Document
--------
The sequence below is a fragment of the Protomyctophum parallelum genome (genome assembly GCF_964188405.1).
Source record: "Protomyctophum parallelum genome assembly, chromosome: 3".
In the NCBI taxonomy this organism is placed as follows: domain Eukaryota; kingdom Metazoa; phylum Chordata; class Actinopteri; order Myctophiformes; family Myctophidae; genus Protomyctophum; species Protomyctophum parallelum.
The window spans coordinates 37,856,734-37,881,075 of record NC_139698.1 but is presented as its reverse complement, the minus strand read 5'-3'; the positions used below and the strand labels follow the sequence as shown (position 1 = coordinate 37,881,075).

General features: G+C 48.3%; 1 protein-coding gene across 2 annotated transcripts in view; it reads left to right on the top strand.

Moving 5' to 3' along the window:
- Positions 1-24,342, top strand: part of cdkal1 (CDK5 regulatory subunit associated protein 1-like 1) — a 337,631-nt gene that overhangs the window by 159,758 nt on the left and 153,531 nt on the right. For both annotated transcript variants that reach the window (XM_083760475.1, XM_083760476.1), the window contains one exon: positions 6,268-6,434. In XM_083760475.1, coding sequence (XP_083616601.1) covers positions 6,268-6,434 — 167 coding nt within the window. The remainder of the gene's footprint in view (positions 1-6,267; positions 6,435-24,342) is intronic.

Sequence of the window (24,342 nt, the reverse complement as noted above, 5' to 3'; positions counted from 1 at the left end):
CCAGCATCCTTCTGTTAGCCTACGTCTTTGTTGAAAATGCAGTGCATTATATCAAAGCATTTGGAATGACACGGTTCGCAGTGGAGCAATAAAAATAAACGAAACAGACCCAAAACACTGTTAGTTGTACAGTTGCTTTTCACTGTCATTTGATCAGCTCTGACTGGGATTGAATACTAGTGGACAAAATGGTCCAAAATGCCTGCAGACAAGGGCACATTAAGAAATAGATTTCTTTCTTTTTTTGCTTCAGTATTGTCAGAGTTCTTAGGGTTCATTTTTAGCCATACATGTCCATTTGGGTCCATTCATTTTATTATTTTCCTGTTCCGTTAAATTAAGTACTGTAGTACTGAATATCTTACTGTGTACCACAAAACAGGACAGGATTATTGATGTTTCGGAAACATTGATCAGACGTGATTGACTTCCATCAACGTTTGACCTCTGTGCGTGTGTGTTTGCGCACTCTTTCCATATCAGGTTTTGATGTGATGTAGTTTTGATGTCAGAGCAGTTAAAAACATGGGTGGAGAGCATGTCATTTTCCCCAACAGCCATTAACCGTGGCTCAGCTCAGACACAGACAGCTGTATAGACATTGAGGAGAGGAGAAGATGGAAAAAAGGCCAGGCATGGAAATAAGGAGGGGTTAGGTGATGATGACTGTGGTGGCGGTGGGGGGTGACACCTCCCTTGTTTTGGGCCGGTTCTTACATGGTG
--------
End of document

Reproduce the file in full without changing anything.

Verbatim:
The sequence below is a fragment of the Protomyctophum parallelum genome (genome assembly GCF_964188405.1).
Source record: "Protomyctophum parallelum genome assembly, chromosome: 3".
In the NCBI taxonomy this organism is placed as follows: domain Eukaryota; kingdom Metazoa; phylum Chordata; class Actinopteri; order Myctophiformes; family Myctophidae; genus Protomyctophum; species Protomyctophum parallelum.
The window spans coordinates 37,856,734-37,881,075 of record NC_139698.1 but is presented as its reverse complement, the minus strand read 5'-3'; the positions used below and the strand labels follow the sequence as shown (position 1 = coordinate 37,881,075).

General features: G+C 48.3%; 1 protein-coding gene across 2 annotated transcripts in view; it reads left to right on the top strand.

Moving 5' to 3' along the window:
- Positions 1-24,342, top strand: part of cdkal1 (CDK5 regulatory subunit associated protein 1-like 1) — a 337,631-nt gene that overhangs the window by 159,758 nt on the left and 153,531 nt on the right. For both annotated transcript variants that reach the window (XM_083760475.1, XM_083760476.1), the window contains one exon: positions 6,268-6,434. In XM_083760475.1, coding sequence (XP_083616601.1) covers positions 6,268-6,434 — 167 coding nt within the window. The remainder of the gene's footprint in view (positions 1-6,267; positions 6,435-24,342) is intronic.

Sequence of the window (24,342 nt, the reverse complement as noted above, 5' to 3'; positions counted from 1 at the left end):
CCAGCATCCTTCTGTTAGCCTACGTCTTTGTTGAAAATGCAGTGCATTATATCAAAGCATTTGGAATGACACGGTTCGCAGTGGAGCAATAAAAATAAACGAAACAGACCCAAAACACTGTTAGTTGTACAGTTGCTTTTCACTGTCATTTGATCAGCTCTGACTGGGATTGAATACTAGTGGACAAAATGGTCCAAAATGCCTGCAGACAAGGGCACATTAAGAAATAGATTTCTTTCTTTTTTTGCTTCAGTATTGTCAGAGTTCTTAGGGTTCATTTTTAGCCATACATGTCCATTTGGGTCCATTCATTTTATTATTTTCCTGTTCCGTTAAATTAAGTACTGTAGTACTGAATATCTTACTGTGTACCACAAAACAGGACAGGATTATTGATGTTTCGGAAACATTGATCAGACGTGATTGACTTCCATCAACGTTTGACCTCTGTGCGTGTGTGTTTGCGCACTCTTTCCATATCAGGTTTTGATGTGATGTAGTTTTGATGTCAGAGCAGTTAAAAACATGGGTGGAGAGCATGTCATTTTCCCCAACAGCCATTAACCGTGGCTCAGCTCAGACACAGACAGCTGTATAGACATTGAGGAGAGGAGAAGATGGAAAAAAGGCCAGGCATGGAAATAAGGAGGGGTTAGGTGATGATGACTGTGGTGGCGGTGGGGGGTGACACCTCCCTTGTTTTGGGCCGGTTCTTACATGGTG